Wednesday, October 31, 2007

Peak Minerals

Yesterday I was reading Monbiot on the UN Environmental Program's recent report. This snip caught my eye:
"...There are two limiting factors. One, mentioned only in passing in the report, is phosphate..."
Today Energy Balance tipped us to this post at The Oil Drum:

We examined the world production of 57 minerals reported in the database of the United States Geological Survey (USGS). Of these, we found 11 cases where production has clearly peaked and is now declining. Several more may be peaking or be close to peaking. Fitting the production curve with a logistic function we see that, in most cases, the ultimate amount extrapolated from the fitting corresponds well to the amount obtained summing the cumulative production so far and the reserves estimated by the USGS. These results are a clear indication that the Hubbert model is valid for the worldwide production of minerals and not just for regional cases. It strongly supports the concept that “Peak oil” is just one of several cases of worldwide peaking and decline of a depletable resource. Many more mineral resources may peak worldwide and start their decline in the near future....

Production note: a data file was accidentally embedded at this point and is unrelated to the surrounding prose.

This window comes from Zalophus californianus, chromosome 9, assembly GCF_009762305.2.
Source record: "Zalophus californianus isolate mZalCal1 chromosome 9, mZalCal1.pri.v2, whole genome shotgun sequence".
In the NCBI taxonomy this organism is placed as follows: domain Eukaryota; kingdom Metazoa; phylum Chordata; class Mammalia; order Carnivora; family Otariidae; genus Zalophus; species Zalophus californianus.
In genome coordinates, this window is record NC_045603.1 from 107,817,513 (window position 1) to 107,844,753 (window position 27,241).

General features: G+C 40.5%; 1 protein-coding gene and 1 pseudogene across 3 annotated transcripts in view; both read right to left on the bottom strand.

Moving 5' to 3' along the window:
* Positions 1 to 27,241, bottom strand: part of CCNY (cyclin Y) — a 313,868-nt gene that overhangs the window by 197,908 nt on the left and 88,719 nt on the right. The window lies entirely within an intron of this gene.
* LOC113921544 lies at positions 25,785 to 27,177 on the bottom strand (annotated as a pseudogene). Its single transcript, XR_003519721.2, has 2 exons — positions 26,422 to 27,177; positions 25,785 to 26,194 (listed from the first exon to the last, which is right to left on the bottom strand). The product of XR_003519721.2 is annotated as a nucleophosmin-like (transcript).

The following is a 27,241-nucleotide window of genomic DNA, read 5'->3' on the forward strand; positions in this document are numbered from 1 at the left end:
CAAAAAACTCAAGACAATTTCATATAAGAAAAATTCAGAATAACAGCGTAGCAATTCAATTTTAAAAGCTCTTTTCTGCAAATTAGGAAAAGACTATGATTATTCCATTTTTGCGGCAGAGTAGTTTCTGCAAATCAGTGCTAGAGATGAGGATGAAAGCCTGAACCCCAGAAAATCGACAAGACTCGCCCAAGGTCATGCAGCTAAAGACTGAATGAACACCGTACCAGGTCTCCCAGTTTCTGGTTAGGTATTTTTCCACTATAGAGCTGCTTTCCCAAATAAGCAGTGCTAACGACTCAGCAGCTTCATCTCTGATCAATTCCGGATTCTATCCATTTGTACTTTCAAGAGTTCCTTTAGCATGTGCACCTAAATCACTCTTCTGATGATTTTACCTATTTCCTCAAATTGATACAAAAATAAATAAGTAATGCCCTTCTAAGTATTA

...Perhaps the only case were the a decline of production can be attributed to market factors is that of potash (K2O) that peaked at a value of cumulative production considerably lower than midpoint and where market factors were indeed reported as the cause of the decline (USGS 2006).

The paper referred us to the USGS' 2006 Minerals Yearbook: Potash

Now I have to figure out what it means to AGU, MOS and POT.
Phosphate and potash. And nitrogen, oh my!
Happy Halloween.